Active and passive cigarette smoke exposure increased the risk of colorectal neoplasia in patients with inflammatory bowel disease (IBD), and including this risk factor would improve current risk stratification for surveillance strategies for colorectal neoplasia, according to a novel cohort study from the Netherlands.
By IBD type, past smoking increased the colorectal neoplasia risk in ulcerative colitis (UC), with a hazard ratio (HR) of 1.73 (95% CI 1.05-2.85), while passive smoke exposure had no impact, reported Kimberley W.J. van der Sloot, MD, and colleagues from the University of Groningen. For Crohn’s disease (CD), both active smoking and passive smoke exposure significantly increased risk — HR 2.20 (95% CI 1.02-4.76) and 1.87 (1.09-3.20), respectively.
IBD patients are already at increased risk of colorectal neoplasia owing to mucosal inflammation, the researchers noted in their study online in Clinical Gastroenterology and Hepatology.
Smoking is also thought to increase the likelihood of having a severe phenotype of CD with structuring or penetrating disease, the team added. “As current surveillance guidelines form a burden on patients and healthcare costs, stratification of high-risk patients is crucial.”
Cigarette smoke reduces inflammation in UC (but not CD) and is a known risk factor for colorectal neoplasia in the general population, in which the decline in colorectal cancer may be partly due to the decline in smoking, the authors noted.
The effect of smoking on colorectal neoplasia in IBD specifically, however, has been unclear. In the new study, the first to assess the potential impact of tobacco smoke in this group of patients, the retrospective analysis reviewed all patients (total of 1,386) treated at a single tertiary-care hospital’s IBD center. All had previous biopsies analyzed and reported in a nationwide pathology register, and patients’ clinical features and exposure to cigarette smoke were evaluated.
In this cohort, 153 patients (11.5%) developed colorectal neoplasia, and of these, 11 (7.2%) had colorectal cancer, 12 (7.8%) had high-grade dysplasia, and 130 (85.0%) had low-grade dysplasia.
Participants eligible for surveillance (disease duration longer than years) were then stratified for dysplasia risk according to European Crohn’s and Colitis Organization and European Society of Gastrointestinal and Abdominal Radiology guidelines, and Cox regression modeling was used to estimate the effect of cigarette smoke exposure and its possible additive effect within the current risk stratification framework.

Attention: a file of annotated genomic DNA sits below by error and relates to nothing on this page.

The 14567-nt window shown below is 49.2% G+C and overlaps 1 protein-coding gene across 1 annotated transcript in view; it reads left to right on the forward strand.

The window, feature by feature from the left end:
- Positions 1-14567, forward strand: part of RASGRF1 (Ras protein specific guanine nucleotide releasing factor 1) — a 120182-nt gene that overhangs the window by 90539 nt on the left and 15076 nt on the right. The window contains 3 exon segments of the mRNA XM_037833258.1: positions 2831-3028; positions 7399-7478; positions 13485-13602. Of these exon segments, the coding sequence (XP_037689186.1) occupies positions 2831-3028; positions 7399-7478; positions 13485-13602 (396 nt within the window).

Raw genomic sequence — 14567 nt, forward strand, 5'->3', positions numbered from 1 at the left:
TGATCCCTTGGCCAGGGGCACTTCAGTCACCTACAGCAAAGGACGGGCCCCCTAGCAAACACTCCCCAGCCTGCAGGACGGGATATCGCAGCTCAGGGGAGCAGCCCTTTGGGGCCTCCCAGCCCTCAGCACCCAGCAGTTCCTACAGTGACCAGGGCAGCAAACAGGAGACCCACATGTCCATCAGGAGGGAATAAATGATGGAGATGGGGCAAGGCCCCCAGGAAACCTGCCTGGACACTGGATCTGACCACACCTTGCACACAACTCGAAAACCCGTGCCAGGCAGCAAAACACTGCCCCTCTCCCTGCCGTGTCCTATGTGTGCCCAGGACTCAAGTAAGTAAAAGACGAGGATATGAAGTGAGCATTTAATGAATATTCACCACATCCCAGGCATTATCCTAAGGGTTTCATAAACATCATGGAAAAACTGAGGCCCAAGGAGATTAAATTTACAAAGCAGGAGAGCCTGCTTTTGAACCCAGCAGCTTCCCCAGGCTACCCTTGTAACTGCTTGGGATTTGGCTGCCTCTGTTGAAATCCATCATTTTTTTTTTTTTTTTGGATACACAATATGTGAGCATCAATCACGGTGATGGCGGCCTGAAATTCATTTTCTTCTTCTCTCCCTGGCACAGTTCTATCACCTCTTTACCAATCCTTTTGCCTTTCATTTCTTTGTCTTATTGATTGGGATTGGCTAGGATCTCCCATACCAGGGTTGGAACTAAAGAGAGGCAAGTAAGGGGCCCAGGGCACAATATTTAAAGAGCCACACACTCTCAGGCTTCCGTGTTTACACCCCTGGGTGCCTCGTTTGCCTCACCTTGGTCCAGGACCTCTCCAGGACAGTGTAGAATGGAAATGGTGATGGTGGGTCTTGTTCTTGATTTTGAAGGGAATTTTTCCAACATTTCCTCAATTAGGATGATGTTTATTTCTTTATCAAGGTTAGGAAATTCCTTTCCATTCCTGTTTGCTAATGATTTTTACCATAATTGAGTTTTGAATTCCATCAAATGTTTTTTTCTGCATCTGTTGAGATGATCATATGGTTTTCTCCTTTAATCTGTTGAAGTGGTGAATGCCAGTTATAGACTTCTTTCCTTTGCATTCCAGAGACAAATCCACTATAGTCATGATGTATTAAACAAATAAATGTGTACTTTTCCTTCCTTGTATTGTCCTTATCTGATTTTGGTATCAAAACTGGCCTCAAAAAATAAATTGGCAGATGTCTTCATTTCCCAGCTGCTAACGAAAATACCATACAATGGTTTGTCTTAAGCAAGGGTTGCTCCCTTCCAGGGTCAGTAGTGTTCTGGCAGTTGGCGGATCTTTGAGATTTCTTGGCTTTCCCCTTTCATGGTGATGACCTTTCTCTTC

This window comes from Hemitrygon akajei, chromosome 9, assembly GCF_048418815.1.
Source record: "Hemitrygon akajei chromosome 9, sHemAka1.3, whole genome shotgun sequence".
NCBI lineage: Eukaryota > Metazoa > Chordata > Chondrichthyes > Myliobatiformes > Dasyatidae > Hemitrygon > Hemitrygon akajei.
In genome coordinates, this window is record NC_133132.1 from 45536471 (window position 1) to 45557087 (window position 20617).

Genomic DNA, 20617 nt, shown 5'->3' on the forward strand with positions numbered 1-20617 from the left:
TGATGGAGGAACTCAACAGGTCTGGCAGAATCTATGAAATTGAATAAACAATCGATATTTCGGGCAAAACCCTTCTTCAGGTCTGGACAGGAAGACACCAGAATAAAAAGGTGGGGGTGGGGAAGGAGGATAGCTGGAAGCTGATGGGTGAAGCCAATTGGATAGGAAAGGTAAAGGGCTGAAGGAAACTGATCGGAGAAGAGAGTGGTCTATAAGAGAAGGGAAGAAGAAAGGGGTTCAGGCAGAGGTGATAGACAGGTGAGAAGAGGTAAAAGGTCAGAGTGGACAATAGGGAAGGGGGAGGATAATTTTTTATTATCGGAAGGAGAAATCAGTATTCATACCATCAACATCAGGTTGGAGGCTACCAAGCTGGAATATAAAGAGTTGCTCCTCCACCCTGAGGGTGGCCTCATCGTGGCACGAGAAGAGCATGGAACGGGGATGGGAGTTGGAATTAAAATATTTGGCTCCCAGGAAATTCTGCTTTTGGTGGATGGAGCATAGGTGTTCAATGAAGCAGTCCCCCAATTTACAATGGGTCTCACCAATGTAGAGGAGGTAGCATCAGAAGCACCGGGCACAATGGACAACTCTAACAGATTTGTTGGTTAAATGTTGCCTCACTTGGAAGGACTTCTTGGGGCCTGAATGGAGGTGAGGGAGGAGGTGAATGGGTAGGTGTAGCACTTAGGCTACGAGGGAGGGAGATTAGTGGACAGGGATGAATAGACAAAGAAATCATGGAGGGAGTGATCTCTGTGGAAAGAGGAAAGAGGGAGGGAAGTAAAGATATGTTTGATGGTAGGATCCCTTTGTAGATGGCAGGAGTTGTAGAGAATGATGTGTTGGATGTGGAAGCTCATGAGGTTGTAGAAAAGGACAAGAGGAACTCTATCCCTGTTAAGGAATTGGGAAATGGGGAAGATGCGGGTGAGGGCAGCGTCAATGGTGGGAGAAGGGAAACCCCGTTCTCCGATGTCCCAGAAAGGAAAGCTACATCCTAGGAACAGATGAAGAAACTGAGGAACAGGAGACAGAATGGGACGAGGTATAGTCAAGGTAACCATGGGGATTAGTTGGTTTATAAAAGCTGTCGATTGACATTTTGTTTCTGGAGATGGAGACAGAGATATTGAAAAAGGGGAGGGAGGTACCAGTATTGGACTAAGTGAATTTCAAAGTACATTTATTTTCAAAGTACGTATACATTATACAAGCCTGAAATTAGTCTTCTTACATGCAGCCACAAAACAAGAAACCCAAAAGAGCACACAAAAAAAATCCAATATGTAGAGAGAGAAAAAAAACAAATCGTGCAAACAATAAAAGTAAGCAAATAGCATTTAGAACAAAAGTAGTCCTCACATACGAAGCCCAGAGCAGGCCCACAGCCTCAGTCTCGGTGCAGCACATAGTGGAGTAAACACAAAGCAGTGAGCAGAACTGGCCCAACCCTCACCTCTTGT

The researchers used likelihood-ratio tests to analyze the additive predictive effect of cigarette, and the model assumptions were met. Previously described risk factors, such as a first-degree family member with colorectal neoplasia in CD (P=0.001) and the presence of post-inflammatory polyps in UC (P=0.005), were replicated. When smoke exposure was added to the current risk-stratification model, the model fit for CD was significantly improved, the researchers reported.
They noted that previous studies have suggested that, regardless of the decreasing trend of colorectal carcinomas, the risk of colorectal neoplasia seems to remain high in certain subgroups. “Based on the results in the current study, one could identify patients with CD, exposed to cigarette smoking, to be part of this high-risk group,” van der Sloot and co-authors stated. “Knowing the proven effect of advocating smoking cessation in decreasing risk of flares in CD, further efforts in aiding smoking cessation during clinical practice might also influence future risk of [colorectal neoplasia].”
The researchers advised that future, optimally larger, studies should evaluate the role of cigarette smoke exposure in more detail, including the possible dose-dependent effect of pack years as described in the general population, as well as other lifestyle-associated factors such as alcohol consumption, physical activity, and fresh produce consumption.
Study limitations, the team said, included the reliance on data from a single, tertiary-care IBD clinic, given that the baseline risk of colorectal neoplasia seems to be higher in IBD patients treated at such centers compared with those in population-based studies. Validation of the findings in peripheral hospitals is needed, the researchers added.
Van der Sloot was supported by a grant from the University of Groningen; one co-author reported financial relationships with Takeda, Johnson & Johnson, Tramedico, and Ferring; and another reported financial relationships with AbbVie, Takeda and Ferring, Mundipharma, Pharmacosmos, Takeda, and Janssen.